Their next camp was Brankassi.  It was judged to being worse than Kinsaiyok with mud contributing to the discomfort.  Tents were old and threadbare, water would enter during heavy rain and their bamboo slat beds were about 2 feet from the ground.  27 men died at this camp including 5 machine gunners.  It was here that a Japanese Engineer Corporal given the name ‘Black Cat’ took great delight in beating and terrorising the POWs.
On 10th July 1943 the men moved to Hindaine where conditions were much the same.  Mud, little food and men dying every day without medical supplies.   On 10th August 40 of the heavy sick were evacuated.  28 men died at this camp including several machine gunners.
They travelled by barge from Hindaine to Kuii camp on 31st August.  Work commenced immediately with every available man and continued through until 17 December 1943.  It was here the men were accommodated with 1700 Dutch POWs
A total of 52 men died at Kuii.  Included were 16 machine gunners as well as Rex and Kitch Newling.  In the appalling conditions and of the original 500 men, 200 had died by December 1943 and another 20 died by the end of March.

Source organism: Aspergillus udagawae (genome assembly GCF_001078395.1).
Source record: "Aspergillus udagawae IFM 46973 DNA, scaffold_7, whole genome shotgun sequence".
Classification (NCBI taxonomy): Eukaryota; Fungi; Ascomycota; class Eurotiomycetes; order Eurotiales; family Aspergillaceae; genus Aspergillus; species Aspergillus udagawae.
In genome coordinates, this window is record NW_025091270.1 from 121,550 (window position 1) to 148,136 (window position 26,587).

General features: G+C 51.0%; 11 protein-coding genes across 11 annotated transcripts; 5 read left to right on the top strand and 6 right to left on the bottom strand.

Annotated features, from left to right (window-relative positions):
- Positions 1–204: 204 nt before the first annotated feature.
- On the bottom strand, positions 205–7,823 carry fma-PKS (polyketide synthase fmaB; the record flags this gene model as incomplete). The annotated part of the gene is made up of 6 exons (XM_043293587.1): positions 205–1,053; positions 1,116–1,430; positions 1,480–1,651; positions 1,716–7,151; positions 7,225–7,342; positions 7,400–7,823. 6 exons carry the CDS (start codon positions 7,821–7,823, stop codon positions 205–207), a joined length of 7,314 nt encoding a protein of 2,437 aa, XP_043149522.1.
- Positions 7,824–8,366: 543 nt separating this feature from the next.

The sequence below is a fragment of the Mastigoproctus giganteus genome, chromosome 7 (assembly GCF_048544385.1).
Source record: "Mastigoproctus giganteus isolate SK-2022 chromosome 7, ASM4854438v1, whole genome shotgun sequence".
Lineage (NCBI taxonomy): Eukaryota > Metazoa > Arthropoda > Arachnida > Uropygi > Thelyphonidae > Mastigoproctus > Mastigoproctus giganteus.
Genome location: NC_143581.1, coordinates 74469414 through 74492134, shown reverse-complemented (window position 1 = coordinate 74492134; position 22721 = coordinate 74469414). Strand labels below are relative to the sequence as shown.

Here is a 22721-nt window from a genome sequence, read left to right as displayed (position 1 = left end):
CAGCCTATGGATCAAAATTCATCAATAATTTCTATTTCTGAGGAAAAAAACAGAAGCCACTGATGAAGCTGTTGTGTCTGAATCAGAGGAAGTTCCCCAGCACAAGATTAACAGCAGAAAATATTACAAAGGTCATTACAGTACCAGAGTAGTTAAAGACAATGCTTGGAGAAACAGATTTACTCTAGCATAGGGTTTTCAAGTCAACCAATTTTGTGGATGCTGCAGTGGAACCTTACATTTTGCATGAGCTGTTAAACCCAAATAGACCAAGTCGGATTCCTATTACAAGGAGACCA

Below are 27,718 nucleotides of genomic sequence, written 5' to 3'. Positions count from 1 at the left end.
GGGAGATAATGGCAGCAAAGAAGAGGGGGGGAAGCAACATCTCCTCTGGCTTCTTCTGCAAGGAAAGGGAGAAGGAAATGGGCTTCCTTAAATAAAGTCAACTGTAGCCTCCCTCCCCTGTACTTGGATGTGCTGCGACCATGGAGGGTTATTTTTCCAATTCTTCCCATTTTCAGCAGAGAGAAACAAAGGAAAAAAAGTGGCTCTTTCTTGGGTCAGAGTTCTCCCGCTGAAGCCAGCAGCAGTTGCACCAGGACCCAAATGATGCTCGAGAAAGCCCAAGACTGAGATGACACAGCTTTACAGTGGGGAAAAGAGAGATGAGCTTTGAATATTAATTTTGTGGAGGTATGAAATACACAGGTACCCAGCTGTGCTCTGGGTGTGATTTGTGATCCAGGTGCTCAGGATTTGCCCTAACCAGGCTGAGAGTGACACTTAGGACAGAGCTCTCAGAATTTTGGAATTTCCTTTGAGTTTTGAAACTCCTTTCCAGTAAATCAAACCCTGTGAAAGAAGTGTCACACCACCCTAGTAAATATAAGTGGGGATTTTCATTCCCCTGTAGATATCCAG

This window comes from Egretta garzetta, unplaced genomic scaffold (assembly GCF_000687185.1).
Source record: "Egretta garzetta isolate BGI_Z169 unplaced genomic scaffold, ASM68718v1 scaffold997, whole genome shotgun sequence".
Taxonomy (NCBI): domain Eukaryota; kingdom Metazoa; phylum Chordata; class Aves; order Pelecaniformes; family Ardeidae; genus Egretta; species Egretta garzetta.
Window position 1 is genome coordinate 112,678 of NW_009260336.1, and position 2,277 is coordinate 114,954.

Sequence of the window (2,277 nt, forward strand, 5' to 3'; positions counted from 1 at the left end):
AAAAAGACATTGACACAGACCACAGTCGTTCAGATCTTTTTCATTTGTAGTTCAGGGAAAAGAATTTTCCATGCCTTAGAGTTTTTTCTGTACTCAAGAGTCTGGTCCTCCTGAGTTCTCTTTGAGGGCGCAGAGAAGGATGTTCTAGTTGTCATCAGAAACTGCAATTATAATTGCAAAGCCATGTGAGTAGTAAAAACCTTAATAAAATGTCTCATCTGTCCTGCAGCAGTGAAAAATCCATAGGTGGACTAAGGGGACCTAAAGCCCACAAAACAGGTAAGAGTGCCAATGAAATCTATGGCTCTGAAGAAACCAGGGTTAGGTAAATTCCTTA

Below:  Kuii Camp Cemetery in 1945

Site of Kuii Camp today.


Please read further about this work party who suffered extremely high number of deaths on Burma-Thai Railway
Rex Newling aged 30 years, was the first to die on 29 September 1943   Kitch aged 28 years died 4 weeks later on 22 October 1943.  They both died of malaria.  Kuii Camp was without any medicines and little food.
After the war their bodies were interred and buried at Kanchanaburi War Cemetery.


Kitch Newling married about 1935 to Kathleen Mary Williams.  The couple had one son Malcolm Kitchener born 1941.  Malcolm died in 1980 aged 39 years.
Rex Newling married about 1941 to Doris Jones. Doris Newling resided at Gin Gin.
Their parents William John Newling married Lillian Mary Walker (known as Queenie) 1905 at West Leederville.
Their first born child was son John Gordon (sometimes known as Jack) Newling in 1906.  He married Eileen Johnson about 1929.